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Roperat

Bees around a willow tree

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I know nothing about beekeeping.... yet!

 

I have a willow tree with hundreds, if not thousands of bees.

 

It's currently mid April and getting pretty chilly here in Central Otago. They have been around since early March.

 

My untrained eye can't identify why they would be here, day in, day out this time of year. I also can't identify a hive in the tree or near by (not to say there isn't one!). Any suggestions?

 

My next question is an obvious to ask, can these bees be "caught" so i can set up my own hive/s?

 

I have read a few different threads, and know I need to buy the book, learn as much as i can, etc, etc but yet to find information on capturing bees that aren't swarming.....

 

Thanks for any help anyone can offer!

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No they can't be caught and it wouldn't be ethical to trap someone else's bees anyway even if you could. They will be gathering honeydew which is produced by the giant willow aphid feeding on your willow tree and while they may all be bees they are most likely a mixture of bees and wasps. The other possibility of course is there is a hollow in your willow tree and a swarm of bees has moved in but from your description I would go for the honeydew theory.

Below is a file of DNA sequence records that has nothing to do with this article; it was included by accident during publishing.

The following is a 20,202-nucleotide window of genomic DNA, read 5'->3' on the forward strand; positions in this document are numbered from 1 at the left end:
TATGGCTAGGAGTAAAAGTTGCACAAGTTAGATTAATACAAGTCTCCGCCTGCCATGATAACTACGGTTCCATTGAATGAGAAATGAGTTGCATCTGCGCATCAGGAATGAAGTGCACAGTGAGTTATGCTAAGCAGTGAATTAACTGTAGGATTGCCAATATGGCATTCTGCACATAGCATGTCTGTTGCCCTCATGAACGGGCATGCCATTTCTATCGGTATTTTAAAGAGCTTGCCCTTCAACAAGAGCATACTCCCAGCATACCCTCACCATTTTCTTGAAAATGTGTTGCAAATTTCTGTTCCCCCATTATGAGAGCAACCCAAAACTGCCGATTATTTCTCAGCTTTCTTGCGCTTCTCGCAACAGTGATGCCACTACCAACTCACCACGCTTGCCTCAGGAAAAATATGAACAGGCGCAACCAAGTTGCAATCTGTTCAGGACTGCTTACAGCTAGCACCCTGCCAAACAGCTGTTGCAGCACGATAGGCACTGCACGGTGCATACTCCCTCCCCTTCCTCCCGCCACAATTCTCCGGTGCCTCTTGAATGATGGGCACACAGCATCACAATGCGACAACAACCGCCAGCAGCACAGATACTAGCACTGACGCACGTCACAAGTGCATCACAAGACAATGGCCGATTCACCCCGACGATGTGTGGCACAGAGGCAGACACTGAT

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Posted (edited)

Thanks John.

The tree is in the centre of a 3 acre block, and as far as we are aware there are no hives near here. How far do bees travel from their hive?

 

I've been right in there and haven't seen any wasps, so pretty sure all bees. Lot's all over the ground too. apparently, in previous years, they only turn up for 2 weeks a year, maybe this season is different with the weather or something, and the aphids are here longer this year?

 

What are they doing with the honeydew?

 

Thanks for the info!

Edited by Roperat

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They turn the honeydew into a type of honey. Unfortunately willow honeydew is not particularly nice and also crystallises very fast and hard  and some of the sugars in the willow honeydew are also indigestible  to bees. Long-term the aphids also damage and can even kill  the host willow tree. There is a science project running at the moment with the aim of bringing in a parasite to naturally control the giant willow aphid. Willows are a very valuable source of spring nectar and pollen and this is far more valuable to beekeepers than the honeydew so the faster the aphids are controlled the better. Bees have an easy working range of 2 km and if the nectar source is good enough they will fly up to about 8 km.

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